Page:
Society CMO Donn Dexter, MD, Byron Crouse, MD, and Elizabeth Yun, MD, raise concerns over a proposed chiropractor bill during a State Senate Health and Human Services Committee hearing on Tuesday. In a rare legislative committee hearing scheduled after the Wisconsin State Legislature’s adjournment for the biennium, the State Senate Health and Human Services Committee held an informational hearing Tuesday on 2015 Senate Bill 762, which would create a new health care profession called Primary Spine Care Practitioner (PSCP). The Wisconsin Medical Society was invited to speak at the hearing; Society Chief Medical Officer Donn Dexter, MD, joined two other physicians raising concerns about the bill.
Senate Bill 762 is familiar to those who attended Doctor Day 2016 earlier this year as physicians included the issue in their discussions with legislators. Under the bill, chiropractors completing certain education requirements and additional “clinical rotation hours” would become a PSCP, which would allow, among other provisions:
- The PCSPs being able to refer to themselves as a “doctor of spinal medicine.”
- Authorization to practice medicine as it relates to “conditions of the spine and of the musculoskeletal, neuromuscular, and nervous systems.”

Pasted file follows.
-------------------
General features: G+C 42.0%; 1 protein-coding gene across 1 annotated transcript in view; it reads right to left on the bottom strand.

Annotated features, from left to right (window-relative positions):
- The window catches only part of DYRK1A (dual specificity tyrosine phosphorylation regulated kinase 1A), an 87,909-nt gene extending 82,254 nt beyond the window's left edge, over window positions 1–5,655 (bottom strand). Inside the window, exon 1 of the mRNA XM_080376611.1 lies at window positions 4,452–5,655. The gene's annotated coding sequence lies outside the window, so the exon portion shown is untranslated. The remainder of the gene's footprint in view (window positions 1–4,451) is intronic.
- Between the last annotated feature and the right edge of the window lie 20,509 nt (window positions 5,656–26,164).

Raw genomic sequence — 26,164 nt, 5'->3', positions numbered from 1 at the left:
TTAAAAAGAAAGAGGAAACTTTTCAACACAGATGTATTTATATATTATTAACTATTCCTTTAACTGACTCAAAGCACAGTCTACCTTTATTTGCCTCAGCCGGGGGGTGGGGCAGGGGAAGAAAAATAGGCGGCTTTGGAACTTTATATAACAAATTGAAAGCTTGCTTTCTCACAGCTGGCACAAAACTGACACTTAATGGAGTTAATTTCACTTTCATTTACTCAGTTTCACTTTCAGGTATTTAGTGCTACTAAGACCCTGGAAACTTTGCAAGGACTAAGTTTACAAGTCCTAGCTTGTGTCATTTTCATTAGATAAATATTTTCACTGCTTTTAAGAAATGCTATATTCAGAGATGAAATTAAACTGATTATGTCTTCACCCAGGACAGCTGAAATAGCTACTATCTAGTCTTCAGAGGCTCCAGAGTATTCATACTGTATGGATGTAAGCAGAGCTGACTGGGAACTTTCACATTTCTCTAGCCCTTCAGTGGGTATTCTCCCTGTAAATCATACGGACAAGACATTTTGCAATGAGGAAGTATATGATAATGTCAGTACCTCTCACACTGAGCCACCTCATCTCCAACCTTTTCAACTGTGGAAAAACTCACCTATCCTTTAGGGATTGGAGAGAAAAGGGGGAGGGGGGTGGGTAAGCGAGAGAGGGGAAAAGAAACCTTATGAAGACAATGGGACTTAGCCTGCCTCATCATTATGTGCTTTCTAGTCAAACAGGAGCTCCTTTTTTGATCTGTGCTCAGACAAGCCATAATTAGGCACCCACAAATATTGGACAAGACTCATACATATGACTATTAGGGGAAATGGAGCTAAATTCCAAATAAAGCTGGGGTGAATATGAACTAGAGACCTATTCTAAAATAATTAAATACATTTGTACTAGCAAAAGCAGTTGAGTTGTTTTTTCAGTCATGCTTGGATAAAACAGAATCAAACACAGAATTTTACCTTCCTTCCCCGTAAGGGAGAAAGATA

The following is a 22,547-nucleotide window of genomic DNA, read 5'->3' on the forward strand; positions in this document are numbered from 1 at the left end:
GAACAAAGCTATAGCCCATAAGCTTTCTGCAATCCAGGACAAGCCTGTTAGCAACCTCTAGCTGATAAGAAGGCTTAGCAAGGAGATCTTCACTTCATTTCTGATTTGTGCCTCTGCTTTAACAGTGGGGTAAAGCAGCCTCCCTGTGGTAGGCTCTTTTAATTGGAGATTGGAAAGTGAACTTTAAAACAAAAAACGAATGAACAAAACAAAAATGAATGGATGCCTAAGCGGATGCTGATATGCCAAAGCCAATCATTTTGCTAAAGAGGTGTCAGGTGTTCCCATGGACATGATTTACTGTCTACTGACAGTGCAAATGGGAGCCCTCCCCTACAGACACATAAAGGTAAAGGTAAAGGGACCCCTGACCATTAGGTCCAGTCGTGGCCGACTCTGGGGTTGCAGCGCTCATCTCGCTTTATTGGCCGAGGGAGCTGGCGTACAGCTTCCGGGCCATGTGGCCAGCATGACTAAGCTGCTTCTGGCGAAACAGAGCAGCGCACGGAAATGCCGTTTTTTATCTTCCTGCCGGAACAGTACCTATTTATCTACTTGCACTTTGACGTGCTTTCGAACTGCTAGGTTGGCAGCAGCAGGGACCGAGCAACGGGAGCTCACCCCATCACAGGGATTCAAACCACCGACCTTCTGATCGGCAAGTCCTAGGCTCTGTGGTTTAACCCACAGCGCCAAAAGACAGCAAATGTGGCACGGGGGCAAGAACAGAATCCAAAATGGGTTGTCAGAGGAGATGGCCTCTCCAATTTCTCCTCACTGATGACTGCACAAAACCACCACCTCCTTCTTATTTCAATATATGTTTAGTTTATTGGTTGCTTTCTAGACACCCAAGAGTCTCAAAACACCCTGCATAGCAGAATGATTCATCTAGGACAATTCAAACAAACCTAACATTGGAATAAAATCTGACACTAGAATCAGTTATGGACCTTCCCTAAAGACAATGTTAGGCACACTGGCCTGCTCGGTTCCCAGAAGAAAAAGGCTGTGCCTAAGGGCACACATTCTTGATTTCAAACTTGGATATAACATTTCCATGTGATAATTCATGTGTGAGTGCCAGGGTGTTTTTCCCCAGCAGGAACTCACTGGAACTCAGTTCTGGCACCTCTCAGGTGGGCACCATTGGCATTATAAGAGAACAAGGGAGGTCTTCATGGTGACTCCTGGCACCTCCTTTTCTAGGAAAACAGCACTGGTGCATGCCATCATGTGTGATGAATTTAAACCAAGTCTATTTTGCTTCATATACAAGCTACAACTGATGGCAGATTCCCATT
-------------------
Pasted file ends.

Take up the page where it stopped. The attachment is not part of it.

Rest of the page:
- Prescribing and administering drugs, including narcotics.
- Administering general anesthesia under the “direction” of a physician.
Doctor Dexter informed the committee of the Society’s deep concerns over the significant scope expansion, citing the rigorous training physicians complete before being allowed to practice medicine, compared to the education and training required for a PSCP in the bill. In his testimony (including this memo), Dr. Dexter stressed that the proposal does not adequately answer questions the Society asks whenever scope of practice-related proposals emerge. Doctor Dexter was joined at the hearing table by two other Society members, Byron Crouse, MD, (representing the Wisconsin Academy of Family Physicians) and Elizabeth Yun, MD (representing the Wisconsin Society of Anesthesiologists).
With the state legislature out of session until the 2017-2018 biennium, it is very unlikely SB 762 will receive any more action this year. For more information, contact Mark Grapentine, JD, in the Society’s Government and Legal Affairs Department.
Back to May 26, 2016 Medigram